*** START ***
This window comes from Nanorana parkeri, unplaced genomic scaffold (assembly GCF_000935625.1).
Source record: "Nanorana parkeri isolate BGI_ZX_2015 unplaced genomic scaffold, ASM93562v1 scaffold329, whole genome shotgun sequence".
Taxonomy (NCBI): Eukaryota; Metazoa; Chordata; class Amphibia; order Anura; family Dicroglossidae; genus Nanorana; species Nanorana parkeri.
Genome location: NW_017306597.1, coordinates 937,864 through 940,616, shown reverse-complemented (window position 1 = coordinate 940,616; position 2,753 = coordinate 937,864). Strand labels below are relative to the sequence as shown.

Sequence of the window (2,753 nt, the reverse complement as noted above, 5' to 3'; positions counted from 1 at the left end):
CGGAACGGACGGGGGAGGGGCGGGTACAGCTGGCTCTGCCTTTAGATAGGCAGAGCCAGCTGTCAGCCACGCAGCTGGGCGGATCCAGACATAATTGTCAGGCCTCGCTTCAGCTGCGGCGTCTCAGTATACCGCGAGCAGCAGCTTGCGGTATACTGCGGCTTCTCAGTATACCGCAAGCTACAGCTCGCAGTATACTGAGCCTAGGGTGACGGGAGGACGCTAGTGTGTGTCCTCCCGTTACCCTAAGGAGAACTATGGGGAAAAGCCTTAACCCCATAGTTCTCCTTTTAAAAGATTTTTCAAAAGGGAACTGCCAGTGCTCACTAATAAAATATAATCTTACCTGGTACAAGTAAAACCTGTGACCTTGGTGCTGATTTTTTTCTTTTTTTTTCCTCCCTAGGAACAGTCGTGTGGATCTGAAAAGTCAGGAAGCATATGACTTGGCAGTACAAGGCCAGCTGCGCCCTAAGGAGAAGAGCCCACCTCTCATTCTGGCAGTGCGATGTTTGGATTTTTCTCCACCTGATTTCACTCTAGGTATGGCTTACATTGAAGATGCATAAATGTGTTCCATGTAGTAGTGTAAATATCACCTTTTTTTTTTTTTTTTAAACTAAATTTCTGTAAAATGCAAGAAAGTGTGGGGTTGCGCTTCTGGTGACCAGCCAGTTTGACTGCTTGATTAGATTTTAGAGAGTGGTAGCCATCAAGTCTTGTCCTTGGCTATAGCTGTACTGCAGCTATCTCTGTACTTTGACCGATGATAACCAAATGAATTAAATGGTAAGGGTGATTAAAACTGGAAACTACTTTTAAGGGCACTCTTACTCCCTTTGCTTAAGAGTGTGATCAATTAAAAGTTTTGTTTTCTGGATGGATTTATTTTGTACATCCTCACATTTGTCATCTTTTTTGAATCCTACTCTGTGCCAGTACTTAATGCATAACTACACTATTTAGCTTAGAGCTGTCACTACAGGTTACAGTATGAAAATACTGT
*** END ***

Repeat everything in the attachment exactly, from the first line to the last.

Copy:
This window comes from Nanorana parkeri, unplaced genomic scaffold (assembly GCF_000935625.1).
Source record: "Nanorana parkeri isolate BGI_ZX_2015 unplaced genomic scaffold, ASM93562v1 scaffold329, whole genome shotgun sequence".
Taxonomy (NCBI): Eukaryota; Metazoa; Chordata; class Amphibia; order Anura; family Dicroglossidae; genus Nanorana; species Nanorana parkeri.
Genome location: NW_017306597.1, coordinates 937,864 through 940,616, shown reverse-complemented (window position 1 = coordinate 940,616; position 2,753 = coordinate 937,864). Strand labels below are relative to the sequence as shown.

Sequence of the window (2,753 nt, the reverse complement as noted above, 5' to 3'; positions counted from 1 at the left end):
CGGAACGGACGGGGGAGGGGCGGGTACAGCTGGCTCTGCCTTTAGATAGGCAGAGCCAGCTGTCAGCCACGCAGCTGGGCGGATCCAGACATAATTGTCAGGCCTCGCTTCAGCTGCGGCGTCTCAGTATACCGCGAGCAGCAGCTTGCGGTATACTGCGGCTTCTCAGTATACCGCAAGCTACAGCTCGCAGTATACTGAGCCTAGGGTGACGGGAGGACGCTAGTGTGTGTCCTCCCGTTACCCTAAGGAGAACTATGGGGAAAAGCCTTAACCCCATAGTTCTCCTTTTAAAAGATTTTTCAAAAGGGAACTGCCAGTGCTCACTAATAAAATATAATCTTACCTGGTACAAGTAAAACCTGTGACCTTGGTGCTGATTTTTTTCTTTTTTTTTCCTCCCTAGGAACAGTCGTGTGGATCTGAAAAGTCAGGAAGCATATGACTTGGCAGTACAAGGCCAGCTGCGCCCTAAGGAGAAGAGCCCACCTCTCATTCTGGCAGTGCGATGTTTGGATTTTTCTCCACCTGATTTCACTCTAGGTATGGCTTACATTGAAGATGCATAAATGTGTTCCATGTAGTAGTGTAAATATCACCTTTTTTTTTTTTTTTTAAACTAAATTTCTGTAAAATGCAAGAAAGTGTGGGGTTGCGCTTCTGGTGACCAGCCAGTTTGACTGCTTGATTAGATTTTAGAGAGTGGTAGCCATCAAGTCTTGTCCTTGGCTATAGCTGTACTGCAGCTATCTCTGTACTTTGACCGATGATAACCAAATGAATTAAATGGTAAGGGTGATTAAAACTGGAAACTACTTTTAAGGGCACTCTTACTCCCTTTGCTTAAGAGTGTGATCAATTAAAAGTTTTGTTTTCTGGATGGATTTATTTTGTACATCCTCACATTTGTCATCTTTTTTGAATCCTACTCTGTGCCAGTACTTAATGCATAACTACACTATTTAGCTTAGAGCTGTCACTACAGGTTACAGTATGAAAATACTGT